Loose Women: Dr Hilary discusses how to live longer
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The ageing process can be ruthless, which makes steps to mitigate its worst effects critical. The role diet plays in providing a buffer against the risk of death has been explored in numerous studies. One of the most notable suggested that closer adherence to the Mediterranean diet as we age can drastically reduce the risk of death from all causes.
The Mediterranean diet varies by country and region, so it has a range of definitions.
But in general, it’s high in vegetables, fruits, legumes, nuts, beans, adhd clonidine cereals, grains, fish, and unsaturated fats such as olive oil. It usually includes a low intake of meat and dairy foods.
“We all know that [the] Mediterranean diet is good for health, but there are few studies focusing on the elderly,” said Marialaura Bonaccio, an epidemiologist at the Mediterranean Neurological Institute, IRCCS Neuromed, and first author of the study.
Ms Bonaccio and her colleagues set out to fill this gap in knowledge.
They pored over the health and diet of 5,200 individuals aged 65 and over from the Molise region in Italy, who were recruited as part of a larger study between 2005 and 2010, and followed up until 2015, during which time 900 deaths occurred.
Participants completed a food questionnaire reflecting their diet in the year before signing up, and each was given a score for how close their diet was to the Mediterranean diet on a 0-9 scale.
The results revealed that those who adhered most closely to the Mediterranean diet were also more likely to undertake more physical activity in their free time.
When factors including age, sex, activity levels, socioeconomic status, smoking and BMI were taken into account, those with a high adherence to the diet (scoring 7-9 on the scale) had a 25 percent lower risk of any cause of death than those who only scored 0-3.
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What’s more, a one point increase in adherence to the diet was linked to about a six percent drop in the risk of death from any cause.
No clear links were seen for specific causes of death, such as cancer or cardiovascular mortality, although there were some signs of a reduction in risk of coronary artery disease or cerebrovascular mortality, and mortality from “other causes”.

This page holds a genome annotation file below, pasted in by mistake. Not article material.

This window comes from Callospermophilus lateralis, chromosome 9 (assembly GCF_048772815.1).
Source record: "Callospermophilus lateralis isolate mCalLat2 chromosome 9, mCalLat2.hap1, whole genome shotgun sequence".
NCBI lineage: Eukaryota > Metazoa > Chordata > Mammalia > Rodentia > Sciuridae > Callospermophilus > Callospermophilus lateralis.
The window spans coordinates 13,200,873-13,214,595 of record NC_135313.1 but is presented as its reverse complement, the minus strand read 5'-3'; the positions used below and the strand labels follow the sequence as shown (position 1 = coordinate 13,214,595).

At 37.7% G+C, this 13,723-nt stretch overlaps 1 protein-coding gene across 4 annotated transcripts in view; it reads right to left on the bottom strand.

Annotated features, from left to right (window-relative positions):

The team drilled down into the impact of specific components of the Mediterranean diet, in a bid to further understand what underpins this association.
They looked at changes to the reduction in risk of death associated with a two-point increase in adherence to the diet.
The results show that even when individual items are subtracted, the association remains strong, but that a rise in saturated fats, or the loss of fish, loss of a moderate amount of alcohol or fewer cereals, appear to have some of the biggest effects in reducing the size of the benefit.
The team acknowledged that the study cannot prove the Mediterranean diet is responsible for the effect; it only reveals a link.
Also, self-reports of food intake are liable to errors, and participants were only asked once about their diet and other areas of their life.
Nonetheless, the team suggested the diet could provide a necessary boost to life expectancy.
The researchers pointed out that their conclusions were backed up by an analysis that included another six studies focusing on older people which, taken together, suggested a five percent drop in risk of death from all causes with every one point better adherence to the Mediterranean diet.
“If you start a good healthy lifestyle when you are young, probably your benefit will be even greater,” said Bonaccio, “But even if you are old and you start having a healthy lifestyle including diet you can [live longer].”
You can make your diet more Mediterranean-style by:
- Eating plenty of starchy foods, such as bread and pasta
- Eating plenty of fruit and vegetables
- Including fish in your diet
- Eating less meat
- Choosing products made from vegetable and plant oils, such as olive oil.
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